OSAN AIR BASE, Republic of Korea --
A U.S. Air Force member was recently awarded one of the Republic of Korea Air Force 's Outstanding Airman of the Year Awards.
Each year, the ROKAF Chief of Staff, now Gen In-Ho Park, recognizes eight Airmen and civilians in Combat Power Development, Operation of Organization, Digitization, Volunteer, Cooperation and Special categories.
Lt. Col. DJ Abrahamson, Seventh Air Force Inspector General, took home the Cooperation Award after devoting 13 of his 26 years in service to the alliance between the U.S. and Republic of Korea. Ten of those years were spent stationed on the peninsula.
His devotion doesn’t stop there – out of uniform, he and his family are working tirelessly to adopt a Korean child they began fostering in 2017.
Abrahamson’s Korean partnership began in 2005 at Seymour Johnson Air Force Base, North Carolina.
“I was a deputy for the team that trained the first eight crewmen for the new ROKAF F-15K [the Korean 'Slam Eagle' variant of the F-15E Strike Eagle],” he said. “We taught them and flew together for over six months - first to teach them the F-15E flying and tactics, then develop them into F-15E instructors. Together, we attended the rollout of F-15K number 001 at the Boeing factory in St. Louis.”
The Korean students brought their families with them, and Abrahamson and his team ensured they were integrated into the community for meals, celebrations and travels. Those bonds live on today and he met two of his previous ROKAF F-15E students, now a ROKAF colonel and a two-star general, before the award ceremony.
Motivated by the sense of fulfillment he gained from that time, Abrahamson applied to the new Foreign Area Officer (FAO) program - a position which requires two years of intense and difficult Korean language training.
During those years one of his Korean students and friends, Kim 'Ice' Sung-dae, perished in an F-15E accident. Not allowing his death to be in vain, Abrahamson pushed through training and left as a Korean linguist, well-versed in Korean history and politics.
After struggling to learn Korean, he begged the Air Force to be stationed in Korea, but there were no open FAO billets at the time.
“So, I worked at Yongsan Garrison in Combined Forces Command (CFC) as an Intelligence Strategic Analyst, with zero Intel training - it was great,” Abrahamson said with a laugh.
After another operational F-15E tour and deployment, in 2013 he came back to Korea again and hasn’t left since.
“I was the 604th Air Support Operations Squadron (ASOS) Commander at Camp Red Cloud Garrison in Uijeongbu, providing Airpower liaison and support to the ROK-US Combined 2d Infantry Division,” Abrahamson said. “My squadron specialized in Joint Terminal Attack Controller (JTAC) management of Close Air Support (CAS) to army units. We also provided routine training to ROK Special Operations Terminal Attack Controllers (SOTAC).”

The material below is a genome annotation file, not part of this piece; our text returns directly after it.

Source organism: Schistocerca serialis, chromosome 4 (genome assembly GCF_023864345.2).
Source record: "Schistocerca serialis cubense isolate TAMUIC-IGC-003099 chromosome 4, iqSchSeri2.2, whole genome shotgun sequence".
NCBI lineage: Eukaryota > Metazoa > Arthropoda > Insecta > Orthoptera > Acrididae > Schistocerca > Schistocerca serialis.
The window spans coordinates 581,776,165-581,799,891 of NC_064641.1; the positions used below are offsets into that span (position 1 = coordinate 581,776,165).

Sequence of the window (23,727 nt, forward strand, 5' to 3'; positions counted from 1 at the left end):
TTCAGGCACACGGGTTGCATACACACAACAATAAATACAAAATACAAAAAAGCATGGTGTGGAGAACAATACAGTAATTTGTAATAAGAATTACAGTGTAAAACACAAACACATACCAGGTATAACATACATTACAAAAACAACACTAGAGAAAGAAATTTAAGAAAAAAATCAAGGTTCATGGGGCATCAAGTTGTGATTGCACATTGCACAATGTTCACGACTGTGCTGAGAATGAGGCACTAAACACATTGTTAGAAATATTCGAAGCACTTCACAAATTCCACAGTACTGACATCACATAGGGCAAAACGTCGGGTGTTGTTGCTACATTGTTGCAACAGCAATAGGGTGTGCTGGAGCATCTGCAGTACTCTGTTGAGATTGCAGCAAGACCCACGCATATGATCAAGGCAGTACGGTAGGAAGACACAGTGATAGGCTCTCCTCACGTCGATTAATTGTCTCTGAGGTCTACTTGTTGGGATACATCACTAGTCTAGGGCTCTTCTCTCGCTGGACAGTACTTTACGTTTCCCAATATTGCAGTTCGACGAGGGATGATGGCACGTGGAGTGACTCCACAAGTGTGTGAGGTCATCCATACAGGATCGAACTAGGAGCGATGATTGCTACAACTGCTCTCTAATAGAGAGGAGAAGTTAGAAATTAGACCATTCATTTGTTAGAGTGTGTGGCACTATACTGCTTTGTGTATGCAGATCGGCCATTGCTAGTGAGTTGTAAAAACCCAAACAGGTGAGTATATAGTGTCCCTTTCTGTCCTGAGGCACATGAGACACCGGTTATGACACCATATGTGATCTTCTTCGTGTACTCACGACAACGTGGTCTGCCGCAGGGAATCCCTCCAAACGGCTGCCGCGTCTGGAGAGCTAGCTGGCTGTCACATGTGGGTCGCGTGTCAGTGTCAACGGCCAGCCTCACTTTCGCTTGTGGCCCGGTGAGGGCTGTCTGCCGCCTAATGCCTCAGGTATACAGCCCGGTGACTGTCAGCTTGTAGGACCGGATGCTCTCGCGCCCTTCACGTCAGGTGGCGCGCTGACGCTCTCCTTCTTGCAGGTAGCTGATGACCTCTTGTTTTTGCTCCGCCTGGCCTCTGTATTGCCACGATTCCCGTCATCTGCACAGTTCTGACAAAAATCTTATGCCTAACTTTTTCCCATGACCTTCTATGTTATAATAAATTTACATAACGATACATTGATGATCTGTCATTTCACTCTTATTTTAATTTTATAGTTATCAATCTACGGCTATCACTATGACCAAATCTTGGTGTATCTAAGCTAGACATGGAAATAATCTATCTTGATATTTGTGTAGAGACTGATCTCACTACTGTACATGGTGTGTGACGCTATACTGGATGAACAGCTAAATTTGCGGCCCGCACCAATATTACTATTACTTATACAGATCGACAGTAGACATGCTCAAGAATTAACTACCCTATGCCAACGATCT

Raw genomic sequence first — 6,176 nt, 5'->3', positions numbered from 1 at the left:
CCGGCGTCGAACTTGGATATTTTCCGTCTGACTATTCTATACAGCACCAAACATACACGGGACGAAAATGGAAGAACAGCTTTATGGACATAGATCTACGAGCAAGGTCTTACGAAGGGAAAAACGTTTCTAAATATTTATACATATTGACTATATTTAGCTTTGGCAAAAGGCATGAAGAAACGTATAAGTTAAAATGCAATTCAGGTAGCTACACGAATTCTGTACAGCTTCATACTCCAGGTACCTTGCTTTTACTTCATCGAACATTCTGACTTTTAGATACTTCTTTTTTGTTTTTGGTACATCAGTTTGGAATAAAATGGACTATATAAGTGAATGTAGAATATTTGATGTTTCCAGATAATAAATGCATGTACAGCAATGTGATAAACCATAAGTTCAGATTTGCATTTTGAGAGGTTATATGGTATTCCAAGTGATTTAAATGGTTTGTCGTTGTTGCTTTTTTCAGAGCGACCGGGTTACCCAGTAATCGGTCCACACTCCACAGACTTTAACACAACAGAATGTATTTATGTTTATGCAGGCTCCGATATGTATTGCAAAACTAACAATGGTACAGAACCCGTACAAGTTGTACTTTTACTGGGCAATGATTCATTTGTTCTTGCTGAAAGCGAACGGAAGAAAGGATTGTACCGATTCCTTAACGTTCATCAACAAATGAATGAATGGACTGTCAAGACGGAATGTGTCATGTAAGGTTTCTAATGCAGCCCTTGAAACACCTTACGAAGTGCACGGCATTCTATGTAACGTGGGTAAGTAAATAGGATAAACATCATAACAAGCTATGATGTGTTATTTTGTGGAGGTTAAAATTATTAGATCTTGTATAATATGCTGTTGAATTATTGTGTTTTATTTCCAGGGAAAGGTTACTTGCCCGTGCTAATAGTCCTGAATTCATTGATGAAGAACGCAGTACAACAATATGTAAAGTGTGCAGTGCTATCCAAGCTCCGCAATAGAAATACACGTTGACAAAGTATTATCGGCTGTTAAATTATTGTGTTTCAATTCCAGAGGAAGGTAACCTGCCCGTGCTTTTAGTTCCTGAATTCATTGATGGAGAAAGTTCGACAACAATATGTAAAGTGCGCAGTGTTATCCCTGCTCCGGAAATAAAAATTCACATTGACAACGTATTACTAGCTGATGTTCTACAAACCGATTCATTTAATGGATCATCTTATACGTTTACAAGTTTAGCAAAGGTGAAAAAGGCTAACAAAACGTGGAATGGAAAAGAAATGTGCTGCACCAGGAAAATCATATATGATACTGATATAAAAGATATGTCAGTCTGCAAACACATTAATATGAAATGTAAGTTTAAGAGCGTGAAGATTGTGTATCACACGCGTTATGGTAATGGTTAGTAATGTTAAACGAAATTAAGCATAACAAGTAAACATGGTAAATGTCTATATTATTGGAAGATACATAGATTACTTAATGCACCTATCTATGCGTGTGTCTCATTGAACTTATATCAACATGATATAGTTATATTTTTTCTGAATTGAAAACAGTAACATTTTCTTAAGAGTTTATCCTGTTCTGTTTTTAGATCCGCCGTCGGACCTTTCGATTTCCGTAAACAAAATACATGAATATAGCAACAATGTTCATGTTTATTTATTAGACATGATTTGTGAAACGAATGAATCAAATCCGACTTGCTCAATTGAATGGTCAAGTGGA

After that, it was on to Osan Air Base where he would work in the Combined Air Operations Center (CAOC) in the Combat Plans Division (CPD), and then to the Seventh Air Force to work flying training events and IG.
Although Abrahamson will have to hang up the uniform in a couple years, his impact on Korea and ties to the country will live on for generations.
“In June of 2017, our church friend contacted my English wife, Kate, and I about babysitting an abandoned baby boy,” he said.
They already had three kids and weren't looking to adopt at that time, but they didn’t give it a second thought and selflessly opened their home.
“We agreed, and Seongbin came to us the next day with only a cardboard box of diapers, onesies, and milk formula,” Abrahamson said. “We learned that he had no family able to take him, so we asked if we could adopt him. He has been a wonderful addition to our family, loved by us and our other three children, traveling with us all around Korea, and has visited his new family in both England and the U.S.”
He is hopeful that the Korean courts will grant Seongbin's adoption after years of frustrating dismissals. While they wait, they have formed a community with others who have already adopted or are trying to adopt Korean children.
Despite the adoption legal delays, Abrahamson has nothing but praise for the people of Korea and his ROKAF allies.
“It is a vibrant democratic society,” he said. “This is a country that went from Japanese occupation, to division, to being attacked by a Soviet-supported North Korea, to defending themselves, through a period of dictatorship – they should be admired for what they have achieved in terms of democracy, economically, and militarily. Their military started out as great students and now are great partners.”